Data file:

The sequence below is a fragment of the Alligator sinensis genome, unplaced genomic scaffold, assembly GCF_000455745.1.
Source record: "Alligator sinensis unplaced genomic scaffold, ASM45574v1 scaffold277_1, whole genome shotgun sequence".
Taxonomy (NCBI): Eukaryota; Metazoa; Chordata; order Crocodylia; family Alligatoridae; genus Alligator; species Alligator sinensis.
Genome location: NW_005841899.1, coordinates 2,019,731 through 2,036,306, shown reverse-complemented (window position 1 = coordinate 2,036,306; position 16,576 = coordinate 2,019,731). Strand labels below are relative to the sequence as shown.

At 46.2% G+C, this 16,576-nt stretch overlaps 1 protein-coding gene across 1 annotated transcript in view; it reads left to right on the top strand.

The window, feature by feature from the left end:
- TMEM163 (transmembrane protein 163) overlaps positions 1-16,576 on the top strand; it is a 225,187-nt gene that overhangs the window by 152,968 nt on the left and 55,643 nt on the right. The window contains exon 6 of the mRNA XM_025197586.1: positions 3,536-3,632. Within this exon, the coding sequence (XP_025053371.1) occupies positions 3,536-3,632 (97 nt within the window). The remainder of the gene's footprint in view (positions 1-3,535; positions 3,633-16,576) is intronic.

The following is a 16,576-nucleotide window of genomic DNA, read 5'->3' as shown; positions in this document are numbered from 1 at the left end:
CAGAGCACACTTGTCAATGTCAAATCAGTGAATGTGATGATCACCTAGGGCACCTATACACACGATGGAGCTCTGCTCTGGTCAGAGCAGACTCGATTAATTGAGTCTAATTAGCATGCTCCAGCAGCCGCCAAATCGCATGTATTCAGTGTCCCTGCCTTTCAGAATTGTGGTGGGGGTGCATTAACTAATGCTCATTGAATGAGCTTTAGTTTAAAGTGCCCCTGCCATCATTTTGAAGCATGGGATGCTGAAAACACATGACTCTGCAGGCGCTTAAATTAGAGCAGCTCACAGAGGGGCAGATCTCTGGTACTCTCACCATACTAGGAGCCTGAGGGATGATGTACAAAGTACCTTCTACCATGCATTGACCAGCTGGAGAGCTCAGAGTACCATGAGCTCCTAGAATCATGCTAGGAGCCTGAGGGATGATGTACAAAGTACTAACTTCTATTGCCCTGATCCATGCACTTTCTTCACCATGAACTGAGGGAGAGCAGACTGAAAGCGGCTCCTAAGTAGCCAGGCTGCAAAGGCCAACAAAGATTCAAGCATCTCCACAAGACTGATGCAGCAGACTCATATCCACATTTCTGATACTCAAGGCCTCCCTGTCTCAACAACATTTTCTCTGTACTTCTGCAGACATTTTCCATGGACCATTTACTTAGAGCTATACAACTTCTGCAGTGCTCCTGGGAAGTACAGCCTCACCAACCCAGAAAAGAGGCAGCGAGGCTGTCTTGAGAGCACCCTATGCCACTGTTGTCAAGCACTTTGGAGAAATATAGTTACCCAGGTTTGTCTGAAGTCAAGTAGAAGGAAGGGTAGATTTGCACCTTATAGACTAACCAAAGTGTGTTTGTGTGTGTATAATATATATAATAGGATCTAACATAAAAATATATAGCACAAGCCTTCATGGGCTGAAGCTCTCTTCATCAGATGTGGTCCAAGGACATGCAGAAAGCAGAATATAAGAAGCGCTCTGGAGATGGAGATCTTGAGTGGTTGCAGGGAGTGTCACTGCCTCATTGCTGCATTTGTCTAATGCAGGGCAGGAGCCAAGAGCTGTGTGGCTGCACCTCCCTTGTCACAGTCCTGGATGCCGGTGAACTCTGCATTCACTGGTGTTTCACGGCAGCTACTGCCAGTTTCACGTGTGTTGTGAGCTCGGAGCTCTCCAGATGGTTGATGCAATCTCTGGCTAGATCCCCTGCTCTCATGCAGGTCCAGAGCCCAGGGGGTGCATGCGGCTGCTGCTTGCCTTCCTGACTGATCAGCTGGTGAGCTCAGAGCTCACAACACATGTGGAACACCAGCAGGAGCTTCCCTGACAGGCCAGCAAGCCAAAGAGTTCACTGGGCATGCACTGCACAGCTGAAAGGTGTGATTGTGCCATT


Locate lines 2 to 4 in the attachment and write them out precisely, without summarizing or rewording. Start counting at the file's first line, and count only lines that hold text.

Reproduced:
Source record: "Alligator sinensis unplaced genomic scaffold, ASM45574v1 scaffold277_1, whole genome shotgun sequence".
Taxonomy (NCBI): Eukaryota; Metazoa; Chordata; order Crocodylia; family Alligatoridae; genus Alligator; species Alligator sinensis.
Genome location: NW_005841899.1, coordinates 2,019,731 through 2,036,306, shown reverse-complemented (window position 1 = coordinate 2,036,306; position 16,576 = coordinate 2,019,731). Strand labels below are relative to the sequence as shown.